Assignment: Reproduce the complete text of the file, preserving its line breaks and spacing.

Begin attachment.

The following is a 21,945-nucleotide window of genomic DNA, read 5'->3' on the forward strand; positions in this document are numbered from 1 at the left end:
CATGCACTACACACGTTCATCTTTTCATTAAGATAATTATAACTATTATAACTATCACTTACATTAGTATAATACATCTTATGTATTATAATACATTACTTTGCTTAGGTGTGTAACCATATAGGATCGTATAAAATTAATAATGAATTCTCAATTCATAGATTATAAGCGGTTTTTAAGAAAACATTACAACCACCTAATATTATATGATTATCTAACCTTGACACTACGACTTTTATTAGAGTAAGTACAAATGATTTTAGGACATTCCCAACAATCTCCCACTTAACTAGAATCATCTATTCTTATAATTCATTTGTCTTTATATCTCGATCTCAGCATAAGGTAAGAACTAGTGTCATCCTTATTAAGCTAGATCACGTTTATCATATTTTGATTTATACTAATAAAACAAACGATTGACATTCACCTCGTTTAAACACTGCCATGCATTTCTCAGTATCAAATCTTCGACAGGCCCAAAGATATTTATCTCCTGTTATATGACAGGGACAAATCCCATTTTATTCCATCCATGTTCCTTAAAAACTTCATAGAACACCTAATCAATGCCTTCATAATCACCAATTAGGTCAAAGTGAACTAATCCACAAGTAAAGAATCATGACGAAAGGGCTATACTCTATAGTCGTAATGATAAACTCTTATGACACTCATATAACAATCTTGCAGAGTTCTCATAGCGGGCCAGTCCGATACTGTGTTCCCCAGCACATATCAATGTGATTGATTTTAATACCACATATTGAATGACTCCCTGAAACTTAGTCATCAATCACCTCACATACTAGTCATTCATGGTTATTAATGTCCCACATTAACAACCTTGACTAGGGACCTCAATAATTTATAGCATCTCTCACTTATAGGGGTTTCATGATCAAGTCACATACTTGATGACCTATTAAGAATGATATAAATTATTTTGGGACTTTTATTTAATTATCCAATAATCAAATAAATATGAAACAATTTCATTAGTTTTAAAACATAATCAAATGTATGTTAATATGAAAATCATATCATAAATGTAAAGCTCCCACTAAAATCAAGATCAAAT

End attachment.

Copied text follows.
The following is a 21,945-nucleotide window of genomic DNA, read 5'->3' on the forward strand; positions in this document are numbered from 1 at the left end:
CATGCACTACACACGTTCATCTTTTCATTAAGATAATTATAACTATTATAACTATCACTTACATTAGTATAATACATCTTATGTATTATAATACATTACTTTGCTTAGGTGTGTAACCATATAGGATCGTATAAAATTAATAATGAATTCTCAATTCATAGATTATAAGCGGTTTTTAAGAAAACATTACAACCACCTAATATTATATGATTATCTAACCTTGACACTACGACTTTTATTAGAGTAAGTACAAATGATTTTAGGACATTCCCAACAATCTCCCACTTAACTAGAATCATCTATTCTTATAATTCATTTGTCTTTATATCTCGATCTCAGCATAAGGTAAGAACTAGTGTCATCCTTATTAAGCTAGATCACGTTTATCATATTTTGATTTATACTAATAAAACAAACGATTGACATTCACCTCGTTTAAACACTGCCATGCATTTCTCAGTATCAAATCTTCGACAGGCCCAAAGATATTTATCTCCTGTTATATGACAGGGACAAATCCCATTTTATTCCATCCATGTTCCTTAAAAACTTCATAGAACACCTAATCAATGCCTTCATAATCACCAATTAGGTCAAAGTGAACTAATCCACAAGTAAAGAATCATGACGAAAGGGCTATACTCTATAGTCGTAATGATAAACTCTTATGACACTCATATAACAATCTTGCAGAGTTCTCATAGCGGGCCAGTCCGATACTGTGTTCCCCAGCACATATCAATGTGATTGATTTTAATACCACATATTGAATGACTCCCTGAAACTTAGTCATCAATCACCTCACATACTAGTCATTCATGGTTATTAATGTCCCACATTAACAACCTTGACTAGGGACCTCAATAATTTATAGCATCTCTCACTTATAGGGGTTTCATGATCAAGTCACATACTTGATGACCTATTAAGAATGATATAAATTATTTTGGGACTTTTATTTAATTATCCAATAATCAAATAAATATGAAACAATTTCATTAGTTTTAAAACATAATCAAATGTATGTTAATATGAAAATCATATCATAAATGTAAAGCTCCCACTAAAATCAAGATCAAAT